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China’s COVID Wrongdoing Warrants Punishment by a Biden-Led Coalition
A police officer wears a protective mask as he stands guard before the opening session of the National People's Congress at the Great Hall of the People on March 5, 2021 in Beijing, China (Photo by Kevin Frayer/Getty Images)
(Photo by Kevin Frayer/Getty Images)

China’s COVID Wrongdoing Warrants Punishment by a Biden-Led Coalition

Lewis Libby & Michael R. Pompeo

A great diplomatic challenge lies before the Biden administration. Chinese Communist Party malfeasance sped the coronavirus into an unsuspecting world, killing 3.7 million people so far and inflicting global economic havoc. President Biden has an opportunity and responsibility to lead a fair, effective international response. Whether he does so will have enormous implications for the future.

Four months into his administration, Biden shows little sign of rising to this task. On May 26, he announced that he was giving the U.S. intelligence community 90 more days, working with U.S. scientists, to report on covid-19’s origins in China, whether from infected animals or a laboratory leak. But he also laid down a marker that the true source may never be known.

Regardless of how this investigation turns out, the regime of Chinese President Xi Jinping has already committed more than enough wrongdoing to warrant a strong response by the world’s leading democracies — a coalition that Biden should start to organize now.

The bill of particulars against the CCP begins with the overwhelming evidence that for weeks in late 2019 and early 2020, as the coronavirus was loose in China and people fell ill, Beijing covered up its dangers, exponentially accelerating international harm. Even as CCP leaders eventually imposed domestic restrictions, they allowed unwitting travelers to visit infected zones and then spread disease and death abroad.

And it was China’s reckless conduct of inherently dangerous activities — whether in unsanitary “wet markets,” where live animals are sold for food, or in CCP-run virology labs — that unleashed the virus in the first place.

No responsible state would have behaved so badly, as most democratic world leaders would privately acknowledge. Yet they hesitate to say so publicly, no doubt aware of what happened last spring when the Australian government urged an independent inquiry into covid-19’s origins: Beijing instantly retaliated with punitive trade sanctions. Xi seems to be reviving the tradition of Chinese emperors who ended their instructions to officials, “Tremble and obey.”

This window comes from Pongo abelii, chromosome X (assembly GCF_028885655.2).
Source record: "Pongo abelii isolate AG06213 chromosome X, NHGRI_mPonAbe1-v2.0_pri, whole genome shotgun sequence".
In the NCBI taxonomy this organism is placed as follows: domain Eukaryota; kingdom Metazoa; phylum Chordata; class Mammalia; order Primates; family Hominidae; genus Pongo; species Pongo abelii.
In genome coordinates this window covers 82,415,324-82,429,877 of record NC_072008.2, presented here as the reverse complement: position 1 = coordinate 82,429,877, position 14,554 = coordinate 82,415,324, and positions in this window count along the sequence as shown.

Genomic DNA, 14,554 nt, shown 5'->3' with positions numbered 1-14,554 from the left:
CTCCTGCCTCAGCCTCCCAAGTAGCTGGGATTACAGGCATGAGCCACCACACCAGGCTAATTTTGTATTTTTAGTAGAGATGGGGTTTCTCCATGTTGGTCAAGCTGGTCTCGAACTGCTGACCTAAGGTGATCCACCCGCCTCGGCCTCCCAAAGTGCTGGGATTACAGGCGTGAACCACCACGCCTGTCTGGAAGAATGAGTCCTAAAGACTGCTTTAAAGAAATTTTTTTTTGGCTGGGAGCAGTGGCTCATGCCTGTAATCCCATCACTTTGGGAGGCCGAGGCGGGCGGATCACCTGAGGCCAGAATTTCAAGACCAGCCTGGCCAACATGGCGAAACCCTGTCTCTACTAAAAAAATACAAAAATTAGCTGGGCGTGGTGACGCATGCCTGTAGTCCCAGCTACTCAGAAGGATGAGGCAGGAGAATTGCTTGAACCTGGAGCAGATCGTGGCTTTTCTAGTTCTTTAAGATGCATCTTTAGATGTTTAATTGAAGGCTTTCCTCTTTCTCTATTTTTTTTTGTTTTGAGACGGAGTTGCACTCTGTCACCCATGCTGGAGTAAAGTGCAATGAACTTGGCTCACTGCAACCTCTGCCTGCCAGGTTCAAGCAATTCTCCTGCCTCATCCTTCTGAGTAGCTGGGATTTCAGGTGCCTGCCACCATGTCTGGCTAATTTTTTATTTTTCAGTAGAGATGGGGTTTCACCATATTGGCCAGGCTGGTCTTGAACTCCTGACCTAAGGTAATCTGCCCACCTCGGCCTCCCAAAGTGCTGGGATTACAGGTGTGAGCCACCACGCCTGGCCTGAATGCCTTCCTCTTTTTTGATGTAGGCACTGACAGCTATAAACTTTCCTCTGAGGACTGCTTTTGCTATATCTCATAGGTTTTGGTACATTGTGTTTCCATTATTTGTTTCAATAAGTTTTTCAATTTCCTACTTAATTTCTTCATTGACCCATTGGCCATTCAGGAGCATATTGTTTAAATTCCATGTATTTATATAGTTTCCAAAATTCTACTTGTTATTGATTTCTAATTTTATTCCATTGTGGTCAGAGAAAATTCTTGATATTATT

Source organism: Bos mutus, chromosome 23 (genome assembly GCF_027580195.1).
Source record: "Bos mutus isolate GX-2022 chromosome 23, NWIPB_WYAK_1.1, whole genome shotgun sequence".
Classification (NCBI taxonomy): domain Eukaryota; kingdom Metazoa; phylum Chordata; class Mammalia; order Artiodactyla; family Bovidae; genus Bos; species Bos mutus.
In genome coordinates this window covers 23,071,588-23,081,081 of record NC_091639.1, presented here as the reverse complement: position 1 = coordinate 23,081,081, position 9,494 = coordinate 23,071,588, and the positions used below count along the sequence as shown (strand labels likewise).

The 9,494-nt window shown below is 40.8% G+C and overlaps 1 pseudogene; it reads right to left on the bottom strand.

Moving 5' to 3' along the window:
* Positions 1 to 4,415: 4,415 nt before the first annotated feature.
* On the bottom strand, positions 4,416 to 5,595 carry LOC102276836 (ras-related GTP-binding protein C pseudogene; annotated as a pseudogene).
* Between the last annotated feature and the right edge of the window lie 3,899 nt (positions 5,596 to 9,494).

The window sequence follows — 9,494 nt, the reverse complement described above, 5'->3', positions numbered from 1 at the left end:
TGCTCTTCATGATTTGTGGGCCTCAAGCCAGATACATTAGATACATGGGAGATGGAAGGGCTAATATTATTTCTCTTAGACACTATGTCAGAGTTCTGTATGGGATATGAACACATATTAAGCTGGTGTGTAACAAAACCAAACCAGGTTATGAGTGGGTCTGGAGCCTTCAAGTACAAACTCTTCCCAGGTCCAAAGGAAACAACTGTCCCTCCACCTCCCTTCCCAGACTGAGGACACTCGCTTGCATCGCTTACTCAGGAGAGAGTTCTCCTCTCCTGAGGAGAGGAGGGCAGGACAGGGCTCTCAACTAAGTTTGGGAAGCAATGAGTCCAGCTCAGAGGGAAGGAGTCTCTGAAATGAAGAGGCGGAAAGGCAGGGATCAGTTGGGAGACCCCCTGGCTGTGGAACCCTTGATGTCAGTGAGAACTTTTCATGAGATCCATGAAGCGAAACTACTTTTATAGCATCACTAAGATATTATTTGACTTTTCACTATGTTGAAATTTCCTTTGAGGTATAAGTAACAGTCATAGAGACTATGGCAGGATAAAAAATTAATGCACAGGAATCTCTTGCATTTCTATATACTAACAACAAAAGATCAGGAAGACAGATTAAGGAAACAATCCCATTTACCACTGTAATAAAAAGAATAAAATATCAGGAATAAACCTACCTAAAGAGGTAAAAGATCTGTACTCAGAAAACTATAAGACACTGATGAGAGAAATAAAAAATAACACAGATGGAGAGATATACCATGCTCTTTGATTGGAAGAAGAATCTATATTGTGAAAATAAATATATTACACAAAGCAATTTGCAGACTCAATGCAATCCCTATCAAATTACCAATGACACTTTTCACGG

China already knows it can go largely unpunished for its push into the South China Sea, for its outrages against the Uyghurs in Xinjiang, for throttling democracy in Hong Kong, for intellectual property theft that costs foreign states hundreds of billions of dollars annually. If the CCP similarly escapes consequences for playing the central role in a cataclysm that strikes innocents in homes across the world, it will grow ever bolder, seeing few lines it dare not cross.

Herein lies Biden’s diplomatic opportunity. Every nation suffers. Seldom does a president have such timber for building coalitions.

The leading democracies must act together. Their great economic power could do much to persuade China to curb its dangerous viral research activities, cooperate with the investigation of the coronavirus’s origins and, over time, pay some measure of the pandemic’s damages to other nations.

Failing that — and the CCP under Xi would surely balk — an international coalition could impose heavy costs on CCP leaders and China’s economic activities. The CCP needs access to the bulk of the world economy.

The Biden-led coalition would need to ready calibrated unilateral and multilateral measures against the CCP leadership and Chinese entities. If the CCP will not act responsibly toward the world, the world should not protect CCP leaders’ assets hidden abroad. The world should enforce claims against China’s state-owned enterprises and improper commercial activities, and curtail preferential treatment of Chinese entities. Such measures could be phased in to give diplomacy time. New policies, new agreements or even new laws may be needed.

Would such measures be fair? In the United States, we punish destruction of evidence and consider cover-ups as indicating culpability. We hold inherently dangerous activities to strict liability. China is already clearly guilty on these counts.

The CCP would surely retaliate harshly. It might disrupt supply chains and punish people and companies most likely to unravel the democratic alliance. Like China, we have vulnerabilities — including our own supply chains — some of which we should urgently address. Finding ways to deflect the blows from China’s response would be the most demanding part of Biden’s diplomatic challenge.

The CCP has benefited enormously from access to an orderly world. Having thrown that world into disorder through its misconduct, China could have tried to right matters by embracing full disclosure and an international investigation into what went wrong. Instead, when Biden announced his directive to the U.S. intelligence community, Beijing responded with scorn.

The leading democracies may choose to swallow their losses to avoid confrontation. Biden may resolve to be tougher next time. But history shows that next time is often too late.

Read in The Washington Post

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